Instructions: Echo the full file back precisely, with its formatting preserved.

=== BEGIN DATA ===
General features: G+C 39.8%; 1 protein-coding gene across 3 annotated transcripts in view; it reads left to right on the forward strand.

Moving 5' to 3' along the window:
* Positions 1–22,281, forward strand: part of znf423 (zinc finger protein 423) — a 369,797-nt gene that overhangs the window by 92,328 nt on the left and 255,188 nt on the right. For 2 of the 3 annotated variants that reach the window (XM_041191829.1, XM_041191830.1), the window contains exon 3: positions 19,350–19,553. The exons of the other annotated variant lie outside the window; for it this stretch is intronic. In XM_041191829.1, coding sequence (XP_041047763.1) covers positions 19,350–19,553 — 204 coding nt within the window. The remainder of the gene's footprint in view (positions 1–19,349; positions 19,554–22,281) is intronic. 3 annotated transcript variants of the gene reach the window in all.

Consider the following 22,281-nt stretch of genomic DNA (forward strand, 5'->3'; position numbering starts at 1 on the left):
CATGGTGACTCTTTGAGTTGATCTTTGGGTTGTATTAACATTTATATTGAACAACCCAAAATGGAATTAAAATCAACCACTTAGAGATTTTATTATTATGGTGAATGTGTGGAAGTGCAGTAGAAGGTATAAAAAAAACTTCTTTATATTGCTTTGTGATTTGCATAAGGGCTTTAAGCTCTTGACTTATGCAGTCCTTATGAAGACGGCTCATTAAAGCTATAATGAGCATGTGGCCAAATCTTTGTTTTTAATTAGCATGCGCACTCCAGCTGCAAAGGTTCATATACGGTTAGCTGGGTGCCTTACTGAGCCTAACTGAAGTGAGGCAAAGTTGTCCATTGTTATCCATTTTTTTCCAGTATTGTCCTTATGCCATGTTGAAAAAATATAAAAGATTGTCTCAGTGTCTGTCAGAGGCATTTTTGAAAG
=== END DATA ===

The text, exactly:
General features: G+C 39.8%; 1 protein-coding gene across 3 annotated transcripts in view; it reads left to right on the forward strand.

Moving 5' to 3' along the window:
* Positions 1–22,281, forward strand: part of znf423 (zinc finger protein 423) — a 369,797-nt gene that overhangs the window by 92,328 nt on the left and 255,188 nt on the right. For 2 of the 3 annotated variants that reach the window (XM_041191829.1, XM_041191830.1), the window contains exon 3: positions 19,350–19,553. The exons of the other annotated variant lie outside the window; for it this stretch is intronic. In XM_041191829.1, coding sequence (XP_041047763.1) covers positions 19,350–19,553 — 204 coding nt within the window. The remainder of the gene's footprint in view (positions 1–19,349; positions 19,554–22,281) is intronic. 3 annotated transcript variants of the gene reach the window in all.

Consider the following 22,281-nt stretch of genomic DNA (forward strand, 5'->3'; position numbering starts at 1 on the left):
CATGGTGACTCTTTGAGTTGATCTTTGGGTTGTATTAACATTTATATTGAACAACCCAAAATGGAATTAAAATCAACCACTTAGAGATTTTATTATTATGGTGAATGTGTGGAAGTGCAGTAGAAGGTATAAAAAAAACTTCTTTATATTGCTTTGTGATTTGCATAAGGGCTTTAAGCTCTTGACTTATGCAGTCCTTATGAAGACGGCTCATTAAAGCTATAATGAGCATGTGGCCAAATCTTTGTTTTTAATTAGCATGCGCACTCCAGCTGCAAAGGTTCATATACGGTTAGCTGGGTGCCTTACTGAGCCTAACTGAAGTGAGGCAAAGTTGTCCATTGTTATCCATTTTTTTCCAGTATTGTCCTTATGCCATGTTGAAAAAATATAAAAGATTGTCTCAGTGTCTGTCAGAGGCATTTTTGAAAG